California Insurance Commissioner John Garamendi says he will follow New York’s lead and file a civil action against a sector of the insurance industry as part of his campaign against brokerage fee irregularities.[@@]

Garamendi says he will file the lawsuits next week but would not disclose specifics. He made his announcement during a press conference where he proposed new state rules designed to counter illicit fee arrangements,

He also revealed that the National Association of Insurance Commissioners held a conference call today to discuss possible actions they could take to deal with the widening broker-insurer kickback scandal. Garamendi declined to give any details on their deliberations.

An NAIC spokesman referred calls to Oregon Insurance Superintendent Joel Ario, who was not immediately available.

Last Thursday, New York Attorney General Eliot Spitzer filed a civil action accusing Marsh, the world’s biggest brokerage, of rigging bids and fixing prices with major insurers in exchange for payoffs disguised as fees. At the time, California had planned to file a civil action as well, but “hit a speed bump,” Garamendi says.

Garamendi says he had been investigating insurer incentive payments or contingency fees for brokers since February ,when the Washington Legal Foundation, a public interest group in Washington, D.C., had written to suggest there was conflict.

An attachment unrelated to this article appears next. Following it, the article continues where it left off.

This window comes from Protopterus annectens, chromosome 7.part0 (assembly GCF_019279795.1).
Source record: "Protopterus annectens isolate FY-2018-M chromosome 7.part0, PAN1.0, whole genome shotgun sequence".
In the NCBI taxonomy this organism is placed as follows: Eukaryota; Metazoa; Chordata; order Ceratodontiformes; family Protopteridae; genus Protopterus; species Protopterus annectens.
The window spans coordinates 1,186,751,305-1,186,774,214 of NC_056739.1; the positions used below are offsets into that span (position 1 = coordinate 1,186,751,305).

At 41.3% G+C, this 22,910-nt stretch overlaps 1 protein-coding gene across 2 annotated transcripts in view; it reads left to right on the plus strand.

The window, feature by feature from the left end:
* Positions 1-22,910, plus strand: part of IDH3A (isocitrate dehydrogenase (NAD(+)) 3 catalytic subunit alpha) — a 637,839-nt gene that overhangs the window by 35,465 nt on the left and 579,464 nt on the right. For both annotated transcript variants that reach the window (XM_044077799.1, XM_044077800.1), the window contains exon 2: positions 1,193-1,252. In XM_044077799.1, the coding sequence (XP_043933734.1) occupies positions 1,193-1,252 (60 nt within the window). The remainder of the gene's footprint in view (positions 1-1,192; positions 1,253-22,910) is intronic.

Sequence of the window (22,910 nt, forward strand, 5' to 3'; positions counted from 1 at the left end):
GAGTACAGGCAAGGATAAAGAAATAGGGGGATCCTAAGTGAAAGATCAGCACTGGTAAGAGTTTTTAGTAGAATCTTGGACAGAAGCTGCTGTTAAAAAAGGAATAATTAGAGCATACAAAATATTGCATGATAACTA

The California investigators have been working with Spitzer, whose investigation of national companies including Marsh, Aon, American International Group, ACE, The Hartford and Munich American Risk Partners. That investigation revealed information about practices in California, Garamendi says. He adds that he “will be working with that information” in his own lawsuit.

The investigation started with broker fee arrangements involving large commercial lines, and according to Garamendi, “as we moved along, we discovered problems in other areas. What’s going to be next? I don’t know.”

The new rules, the civil action filed, and his continuing investigation are “the first pages in a long and sordid book,” commented Garamendi.

All of his proposed rules for agents and brokers, strengthen and clarify existing regulations requiring full disclosure of agent broker compensation agreements and setting fiduciary duty requirements for brokers, he says.

The new rules would provide that violations could be punished with fines of $10,000 per incident and revocation of a company’s or broker’s license.

Brokers are not required to make their disclosures in writing, but . Garamendi says he would “highly recommend they do so.”

The new rules call for brokers to provide clients with the best insurer proposal available. It calls for punishment for failure to alert client to the best insurer selection, for advising not to select the best available insurer, and for failing to take reasonable measures to obtain a quote from an insurer that might be the best available.

Meanwhile, in Connecticut, officials confirmed that a joint investigation of brokers begun in August by Insurance Commissioner Susan Cogswell and Attorney General Richard Blumenthal has been expanded to look at antitrust activity.

The initial probe examining potential conflicts in the commercial insurance brokerage industry was kicked off with a questionnaire asking for dozens of details about commercial and group health insurance company commission agreements with brokers–whether they were written or verbal, and whether they were tied to volume or profitability, premium size or quality of risk.

As part of the expanded inquiry, a spokeswoman for Blumenthal’s office, Tara York, says that various parties have recently been served with subpoenas. She did not specify which firms were subpoenaed.